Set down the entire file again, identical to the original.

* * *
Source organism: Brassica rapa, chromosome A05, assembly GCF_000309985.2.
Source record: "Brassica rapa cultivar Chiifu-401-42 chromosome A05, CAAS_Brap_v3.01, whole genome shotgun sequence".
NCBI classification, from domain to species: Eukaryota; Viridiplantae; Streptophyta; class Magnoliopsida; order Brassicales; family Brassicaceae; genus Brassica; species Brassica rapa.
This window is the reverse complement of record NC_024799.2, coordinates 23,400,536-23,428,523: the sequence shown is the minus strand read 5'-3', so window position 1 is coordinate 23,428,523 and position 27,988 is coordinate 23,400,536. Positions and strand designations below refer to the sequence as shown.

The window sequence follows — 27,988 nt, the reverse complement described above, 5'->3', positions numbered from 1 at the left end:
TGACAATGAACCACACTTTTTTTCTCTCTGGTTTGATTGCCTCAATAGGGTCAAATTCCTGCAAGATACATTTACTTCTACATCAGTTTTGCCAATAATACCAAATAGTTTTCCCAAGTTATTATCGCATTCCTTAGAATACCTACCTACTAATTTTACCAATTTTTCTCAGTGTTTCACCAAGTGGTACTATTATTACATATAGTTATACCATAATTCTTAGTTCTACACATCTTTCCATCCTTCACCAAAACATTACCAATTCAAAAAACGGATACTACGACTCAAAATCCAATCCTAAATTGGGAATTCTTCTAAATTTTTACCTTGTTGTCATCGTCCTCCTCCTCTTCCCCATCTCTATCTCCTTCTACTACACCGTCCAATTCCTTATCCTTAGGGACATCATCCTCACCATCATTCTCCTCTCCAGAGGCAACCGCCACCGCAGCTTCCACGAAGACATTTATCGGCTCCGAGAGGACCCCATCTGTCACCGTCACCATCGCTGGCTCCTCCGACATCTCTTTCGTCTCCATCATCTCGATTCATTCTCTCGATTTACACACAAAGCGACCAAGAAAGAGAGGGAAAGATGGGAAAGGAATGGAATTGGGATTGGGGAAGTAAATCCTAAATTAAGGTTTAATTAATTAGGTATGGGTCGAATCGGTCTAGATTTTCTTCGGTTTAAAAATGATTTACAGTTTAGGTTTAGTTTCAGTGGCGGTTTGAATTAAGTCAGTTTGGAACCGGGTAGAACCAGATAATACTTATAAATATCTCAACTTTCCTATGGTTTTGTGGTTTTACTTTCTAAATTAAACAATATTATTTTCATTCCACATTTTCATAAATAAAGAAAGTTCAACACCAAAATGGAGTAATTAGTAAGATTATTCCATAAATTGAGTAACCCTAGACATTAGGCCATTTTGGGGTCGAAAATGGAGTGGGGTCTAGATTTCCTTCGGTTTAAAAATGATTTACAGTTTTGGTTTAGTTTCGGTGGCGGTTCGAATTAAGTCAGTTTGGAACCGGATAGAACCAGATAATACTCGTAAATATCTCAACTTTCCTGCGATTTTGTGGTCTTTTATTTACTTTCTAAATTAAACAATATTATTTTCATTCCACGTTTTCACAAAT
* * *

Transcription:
Source organism: Brassica rapa, chromosome A05, assembly GCF_000309985.2.
Source record: "Brassica rapa cultivar Chiifu-401-42 chromosome A05, CAAS_Brap_v3.01, whole genome shotgun sequence".
NCBI classification, from domain to species: Eukaryota; Viridiplantae; Streptophyta; class Magnoliopsida; order Brassicales; family Brassicaceae; genus Brassica; species Brassica rapa.
This window is the reverse complement of record NC_024799.2, coordinates 23,400,536-23,428,523: the sequence shown is the minus strand read 5'-3', so window position 1 is coordinate 23,428,523 and position 27,988 is coordinate 23,400,536. Positions and strand designations below refer to the sequence as shown.

The window sequence follows — 27,988 nt, the reverse complement described above, 5'->3', positions numbered from 1 at the left end:
TGACAATGAACCACACTTTTTTTCTCTCTGGTTTGATTGCCTCAATAGGGTCAAATTCCTGCAAGATACATTTACTTCTACATCAGTTTTGCCAATAATACCAAATAGTTTTCCCAAGTTATTATCGCATTCCTTAGAATACCTACCTACTAATTTTACCAATTTTTCTCAGTGTTTCACCAAGTGGTACTATTATTACATATAGTTATACCATAATTCTTAGTTCTACACATCTTTCCATCCTTCACCAAAACATTACCAATTCAAAAAACGGATACTACGACTCAAAATCCAATCCTAAATTGGGAATTCTTCTAAATTTTTACCTTGTTGTCATCGTCCTCCTCCTCTTCCCCATCTCTATCTCCTTCTACTACACCGTCCAATTCCTTATCCTTAGGGACATCATCCTCACCATCATTCTCCTCTCCAGAGGCAACCGCCACCGCAGCTTCCACGAAGACATTTATCGGCTCCGAGAGGACCCCATCTGTCACCGTCACCATCGCTGGCTCCTCCGACATCTCTTTCGTCTCCATCATCTCGATTCATTCTCTCGATTTACACACAAAGCGACCAAGAAAGAGAGGGAAAGATGGGAAAGGAATGGAATTGGGATTGGGGAAGTAAATCCTAAATTAAGGTTTAATTAATTAGGTATGGGTCGAATCGGTCTAGATTTTCTTCGGTTTAAAAATGATTTACAGTTTAGGTTTAGTTTCAGTGGCGGTTTGAATTAAGTCAGTTTGGAACCGGGTAGAACCAGATAATACTTATAAATATCTCAACTTTCCTATGGTTTTGTGGTTTTACTTTCTAAATTAAACAATATTATTTTCATTCCACATTTTCATAAATAAAGAAAGTTCAACACCAAAATGGAGTAATTAGTAAGATTATTCCATAAATTGAGTAACCCTAGACATTAGGCCATTTTGGGGTCGAAAATGGAGTGGGGTCTAGATTTCCTTCGGTTTAAAAATGATTTACAGTTTTGGTTTAGTTTCGGTGGCGGTTCGAATTAAGTCAGTTTGGAACCGGATAGAACCAGATAATACTCGTAAATATCTCAACTTTCCTGCGATTTTGTGGTCTTTTATTTACTTTCTAAATTAAACAATATTATTTTCATTCCACGTTTTCACAAAT